Boil: This is the most common way of cooking beets, but some of the color (and nutrients) will be lost in the cooking water. Place beets in a pot of boiling water, cover, and simmer until the beets are just tender. Cooking time: 40 minutes to 2 hours, depending on the size and the age of the beets.

Microwave: Place one pound of whole beets in a microwaveable dish with 1/4 cup of liquid. Cover and cook until tender. Cooking time: 10 minutes.

Steam: Beets can be cooked in a vegetable steamer over boiling water. Tiny beets can be steam boiled with their leaves attached in a little water with lemon juice and herbs added. Cooking time: 40 minutes.


Beets can help with the following

Lab Values  

Organ Health  

Gallbladder Disease

Consuming beets, or beet extracts, and taurine has been shown to thin bile and cause it to flow more freely. This should reduce the tendency toward stagnation which can contribute to gallstone formation.


Likely to help


Folic Acid

A B-complex vitamin that functions along with vitamin B-12 and vitamin C in the utilization of proteins. It has an essential role in the formation of heme (the iron containing protein in hemoglobin necessary for the formation of red blood cells) and DNA. Folic acid is essential during pregnancy to prevent neural tubular defects in the developing fetus.


A mineral that serves as an electrolyte and is involved in the balance of fluid within the body. Our bodies contain more than twice as much potassium as sodium (typically 9oz versus 4oz). About 98% of total body potassium is inside our cells. Potassium is the principal cation (positive ion) of the fluid within cells and is important in controlling the activity of the heart, muscles, nervous system and just about every cell in the body. Potassium regulates the water balance and acid-base balance in the blood and tissues. Evidence is showing that potassium is also involved in bone calcification. Potassium is a cofactor in many reactions, especially those involving energy production and muscle building.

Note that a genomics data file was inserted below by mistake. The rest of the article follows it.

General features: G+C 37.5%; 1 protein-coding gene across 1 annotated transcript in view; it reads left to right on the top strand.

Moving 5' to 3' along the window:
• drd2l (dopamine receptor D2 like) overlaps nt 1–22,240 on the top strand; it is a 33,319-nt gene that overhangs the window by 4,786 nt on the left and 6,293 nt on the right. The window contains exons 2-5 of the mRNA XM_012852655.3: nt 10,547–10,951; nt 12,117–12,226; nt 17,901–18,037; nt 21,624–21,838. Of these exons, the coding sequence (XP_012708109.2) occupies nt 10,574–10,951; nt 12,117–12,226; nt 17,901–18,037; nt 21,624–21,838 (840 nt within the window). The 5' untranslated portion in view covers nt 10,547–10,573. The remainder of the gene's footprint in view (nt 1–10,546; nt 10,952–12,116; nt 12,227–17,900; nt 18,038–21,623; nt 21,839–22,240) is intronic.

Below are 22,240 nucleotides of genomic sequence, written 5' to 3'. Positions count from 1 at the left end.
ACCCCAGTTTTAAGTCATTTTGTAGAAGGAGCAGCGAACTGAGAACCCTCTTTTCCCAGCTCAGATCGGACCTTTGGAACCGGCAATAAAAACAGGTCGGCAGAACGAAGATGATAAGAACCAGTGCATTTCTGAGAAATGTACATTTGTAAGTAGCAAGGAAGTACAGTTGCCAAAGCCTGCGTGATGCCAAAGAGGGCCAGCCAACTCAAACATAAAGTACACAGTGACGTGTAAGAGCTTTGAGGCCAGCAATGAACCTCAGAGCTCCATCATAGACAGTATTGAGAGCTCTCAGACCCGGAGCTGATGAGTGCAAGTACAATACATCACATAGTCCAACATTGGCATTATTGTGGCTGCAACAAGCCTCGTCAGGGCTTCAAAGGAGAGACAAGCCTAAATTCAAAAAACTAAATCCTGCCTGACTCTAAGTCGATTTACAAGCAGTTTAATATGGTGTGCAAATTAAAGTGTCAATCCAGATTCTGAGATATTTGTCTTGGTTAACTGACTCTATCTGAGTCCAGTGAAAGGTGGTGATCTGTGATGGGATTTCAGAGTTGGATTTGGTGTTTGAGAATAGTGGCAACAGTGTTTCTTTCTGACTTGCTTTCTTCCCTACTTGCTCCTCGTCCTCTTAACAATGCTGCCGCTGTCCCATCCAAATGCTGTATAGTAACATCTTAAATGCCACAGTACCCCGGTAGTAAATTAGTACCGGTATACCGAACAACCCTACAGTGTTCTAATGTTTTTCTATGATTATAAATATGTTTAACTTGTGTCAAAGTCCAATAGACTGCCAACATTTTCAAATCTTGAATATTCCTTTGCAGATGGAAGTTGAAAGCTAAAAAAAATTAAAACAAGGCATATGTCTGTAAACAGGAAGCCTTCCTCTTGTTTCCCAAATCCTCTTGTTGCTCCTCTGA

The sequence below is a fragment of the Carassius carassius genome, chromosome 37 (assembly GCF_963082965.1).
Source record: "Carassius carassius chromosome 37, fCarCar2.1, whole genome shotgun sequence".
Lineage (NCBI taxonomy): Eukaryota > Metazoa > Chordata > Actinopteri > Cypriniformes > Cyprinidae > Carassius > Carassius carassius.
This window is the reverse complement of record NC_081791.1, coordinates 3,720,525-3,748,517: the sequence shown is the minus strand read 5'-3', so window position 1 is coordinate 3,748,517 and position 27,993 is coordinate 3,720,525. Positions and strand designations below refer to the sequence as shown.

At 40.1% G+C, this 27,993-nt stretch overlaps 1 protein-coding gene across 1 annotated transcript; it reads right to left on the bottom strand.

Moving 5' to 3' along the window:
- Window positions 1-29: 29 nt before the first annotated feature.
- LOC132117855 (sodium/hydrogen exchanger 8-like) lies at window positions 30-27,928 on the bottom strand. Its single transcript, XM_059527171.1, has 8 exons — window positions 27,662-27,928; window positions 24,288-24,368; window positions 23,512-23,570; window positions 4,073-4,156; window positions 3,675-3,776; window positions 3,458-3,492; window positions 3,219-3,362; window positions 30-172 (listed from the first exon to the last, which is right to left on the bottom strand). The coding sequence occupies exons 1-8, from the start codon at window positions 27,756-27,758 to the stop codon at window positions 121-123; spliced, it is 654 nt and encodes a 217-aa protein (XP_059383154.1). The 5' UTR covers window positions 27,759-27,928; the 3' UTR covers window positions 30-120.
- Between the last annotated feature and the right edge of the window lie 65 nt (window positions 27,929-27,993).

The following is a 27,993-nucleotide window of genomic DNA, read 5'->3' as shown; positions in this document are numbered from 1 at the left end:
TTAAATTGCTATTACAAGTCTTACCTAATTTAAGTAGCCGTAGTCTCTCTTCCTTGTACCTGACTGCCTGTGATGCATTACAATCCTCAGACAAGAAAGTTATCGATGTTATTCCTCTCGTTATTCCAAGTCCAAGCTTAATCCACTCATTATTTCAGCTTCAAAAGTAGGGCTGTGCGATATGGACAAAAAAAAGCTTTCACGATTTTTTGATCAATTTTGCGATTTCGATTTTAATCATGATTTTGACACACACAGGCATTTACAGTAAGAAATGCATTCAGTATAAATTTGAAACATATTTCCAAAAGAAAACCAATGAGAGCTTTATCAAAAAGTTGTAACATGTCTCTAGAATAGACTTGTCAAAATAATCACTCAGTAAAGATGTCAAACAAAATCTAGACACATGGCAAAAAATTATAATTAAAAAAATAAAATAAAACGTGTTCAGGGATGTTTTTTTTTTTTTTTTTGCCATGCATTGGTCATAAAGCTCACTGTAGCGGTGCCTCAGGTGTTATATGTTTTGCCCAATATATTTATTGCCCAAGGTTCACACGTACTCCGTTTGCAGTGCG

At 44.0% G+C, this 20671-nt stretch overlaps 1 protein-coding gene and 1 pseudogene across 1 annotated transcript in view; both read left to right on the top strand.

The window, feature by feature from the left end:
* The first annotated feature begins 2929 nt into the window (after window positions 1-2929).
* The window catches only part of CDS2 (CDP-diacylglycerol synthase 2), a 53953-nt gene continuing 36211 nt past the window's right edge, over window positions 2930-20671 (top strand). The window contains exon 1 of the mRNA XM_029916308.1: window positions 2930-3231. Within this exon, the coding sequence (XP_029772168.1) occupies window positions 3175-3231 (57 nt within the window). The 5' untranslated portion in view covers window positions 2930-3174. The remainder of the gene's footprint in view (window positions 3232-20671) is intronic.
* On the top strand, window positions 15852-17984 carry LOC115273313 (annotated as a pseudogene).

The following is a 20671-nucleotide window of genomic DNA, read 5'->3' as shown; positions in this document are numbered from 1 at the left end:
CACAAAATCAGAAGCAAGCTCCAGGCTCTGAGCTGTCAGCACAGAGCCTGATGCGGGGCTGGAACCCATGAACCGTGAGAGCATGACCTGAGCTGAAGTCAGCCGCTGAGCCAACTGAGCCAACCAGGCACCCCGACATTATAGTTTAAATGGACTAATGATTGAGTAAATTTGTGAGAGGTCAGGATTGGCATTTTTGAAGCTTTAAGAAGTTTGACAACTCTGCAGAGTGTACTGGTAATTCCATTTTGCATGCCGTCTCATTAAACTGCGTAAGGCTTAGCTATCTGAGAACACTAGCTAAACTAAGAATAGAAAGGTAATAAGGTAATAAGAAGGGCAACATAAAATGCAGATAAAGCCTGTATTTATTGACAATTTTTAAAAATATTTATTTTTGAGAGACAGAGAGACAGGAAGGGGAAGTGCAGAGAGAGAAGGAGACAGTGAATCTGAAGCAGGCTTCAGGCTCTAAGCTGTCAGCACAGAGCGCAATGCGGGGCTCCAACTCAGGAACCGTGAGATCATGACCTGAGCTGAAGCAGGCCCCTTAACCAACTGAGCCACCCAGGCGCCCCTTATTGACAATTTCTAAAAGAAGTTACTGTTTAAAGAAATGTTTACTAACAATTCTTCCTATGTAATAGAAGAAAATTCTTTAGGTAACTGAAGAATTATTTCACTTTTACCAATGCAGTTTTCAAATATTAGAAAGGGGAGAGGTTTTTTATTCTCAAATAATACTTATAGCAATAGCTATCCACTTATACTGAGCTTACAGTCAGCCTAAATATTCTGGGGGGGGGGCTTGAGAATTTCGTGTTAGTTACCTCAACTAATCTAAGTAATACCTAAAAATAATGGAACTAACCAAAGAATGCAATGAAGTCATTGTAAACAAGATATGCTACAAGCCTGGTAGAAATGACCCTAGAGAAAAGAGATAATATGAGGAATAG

The most abundant of the carotenoids, beta-carotene has strong provitamin A activity and is a stronger antioxidant than vitamin A. It is widely accepted today as a cancer preventative. It is found in leafy green and yellow vegetables, often missing in children's diets. Beta-Carotene is believed to be a superior source of Vitamin A because it is readily converted into a more active form of the substance: your body converts it to Vitamin A as needed.


The body's most abundant mineral. Its primary function is to help build and maintain bones and teeth. Calcium is also important to heart health, nerves, muscles and skin. Calcium helps control blood acid-alkaline balance, plays a role in cell division, muscle growth and iron utilization, activates certain enzymes, and helps transport nutrients through cell membranes. Calcium also forms a cellular cement called ground substance that helps hold cells and tissues together.


An essential mineral. Prevents anemia: as a constituent of hemoglobin, transports oxygen throughout the body. Virtually all of the oxygen used by cells in the life process are brought to the cells by the hemoglobin of red blood cells. Iron is a small but most vital, component of the hemoglobin in 20,000 billion red blood cells, of which 115 million are formed every minute. Heme iron (from meat) is absorbed 10 times more readily than the ferrous or ferric form.


454 grams, or about half a kilogram.


Herbs may be used as dried extracts (capsules, powders, teas), glycerites (glycerine extracts), or tinctures (alcohol extracts). Unless otherwise indicated, teas should be made with one teaspoon herb per cup of hot water. Steep covered 5 to 10 minutes for leaf or flowers, and 10 to 20 minutes for roots. Tinctures may be used singly or in combination as noted. The high doses of single herbs suggested may be best taken as dried extracts (in capsules), although tinctures (60 drops four times per day) and teas (4 to 6 cups per day) may also be used.